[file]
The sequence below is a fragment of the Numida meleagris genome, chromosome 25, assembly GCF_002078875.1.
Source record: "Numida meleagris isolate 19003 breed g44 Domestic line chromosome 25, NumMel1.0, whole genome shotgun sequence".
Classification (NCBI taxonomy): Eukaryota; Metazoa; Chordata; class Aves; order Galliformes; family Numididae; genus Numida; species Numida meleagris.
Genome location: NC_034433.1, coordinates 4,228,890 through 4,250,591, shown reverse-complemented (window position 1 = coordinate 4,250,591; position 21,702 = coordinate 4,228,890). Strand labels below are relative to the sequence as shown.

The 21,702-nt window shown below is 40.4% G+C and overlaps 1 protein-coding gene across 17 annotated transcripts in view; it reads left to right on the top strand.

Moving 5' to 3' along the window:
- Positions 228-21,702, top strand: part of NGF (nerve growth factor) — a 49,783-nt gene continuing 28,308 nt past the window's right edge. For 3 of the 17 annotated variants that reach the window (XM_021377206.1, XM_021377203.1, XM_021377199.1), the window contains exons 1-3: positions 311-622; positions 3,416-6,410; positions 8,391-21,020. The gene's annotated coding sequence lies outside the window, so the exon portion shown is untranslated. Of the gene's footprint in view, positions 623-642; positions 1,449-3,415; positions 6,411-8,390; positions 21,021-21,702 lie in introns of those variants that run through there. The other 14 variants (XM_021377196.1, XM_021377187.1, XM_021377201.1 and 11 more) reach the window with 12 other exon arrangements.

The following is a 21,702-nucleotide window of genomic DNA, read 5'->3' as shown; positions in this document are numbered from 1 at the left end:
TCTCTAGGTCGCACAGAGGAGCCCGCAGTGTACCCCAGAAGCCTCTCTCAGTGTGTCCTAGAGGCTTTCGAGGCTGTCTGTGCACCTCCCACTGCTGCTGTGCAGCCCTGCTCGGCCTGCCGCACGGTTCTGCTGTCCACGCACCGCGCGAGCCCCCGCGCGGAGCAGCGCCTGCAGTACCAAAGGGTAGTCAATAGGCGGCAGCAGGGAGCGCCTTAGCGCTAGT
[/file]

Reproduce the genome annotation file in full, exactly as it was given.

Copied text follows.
The sequence below is a fragment of the Numida meleagris genome, chromosome 25, assembly GCF_002078875.1.
Source record: "Numida meleagris isolate 19003 breed g44 Domestic line chromosome 25, NumMel1.0, whole genome shotgun sequence".
Classification (NCBI taxonomy): Eukaryota; Metazoa; Chordata; class Aves; order Galliformes; family Numididae; genus Numida; species Numida meleagris.
Genome location: NC_034433.1, coordinates 4,228,890 through 4,250,591, shown reverse-complemented (window position 1 = coordinate 4,250,591; position 21,702 = coordinate 4,228,890). Strand labels below are relative to the sequence as shown.

The 21,702-nt window shown below is 40.4% G+C and overlaps 1 protein-coding gene across 17 annotated transcripts in view; it reads left to right on the top strand.

Moving 5' to 3' along the window:
- Positions 228-21,702, top strand: part of NGF (nerve growth factor) — a 49,783-nt gene continuing 28,308 nt past the window's right edge. For 3 of the 17 annotated variants that reach the window (XM_021377206.1, XM_021377203.1, XM_021377199.1), the window contains exons 1-3: positions 311-622; positions 3,416-6,410; positions 8,391-21,020. The gene's annotated coding sequence lies outside the window, so the exon portion shown is untranslated. Of the gene's footprint in view, positions 623-642; positions 1,449-3,415; positions 6,411-8,390; positions 21,021-21,702 lie in introns of those variants that run through there. The other 14 variants (XM_021377196.1, XM_021377187.1, XM_021377201.1 and 11 more) reach the window with 12 other exon arrangements.

The following is a 21,702-nucleotide window of genomic DNA, read 5'->3' as shown; positions in this document are numbered from 1 at the left end:
TCTCTAGGTCGCACAGAGGAGCCCGCAGTGTACCCCAGAAGCCTCTCTCAGTGTGTCCTAGAGGCTTTCGAGGCTGTCTGTGCACCTCCCACTGCTGCTGTGCAGCCCTGCTCGGCCTGCCGCACGGTTCTGCTGTCCACGCACCGCGCGAGCCCCCGCGCGGAGCAGCGCCTGCAGTACCAAAGGGTAGTCAATAGGCGGCAGCAGGGAGCGCCTTAGCGCTAGT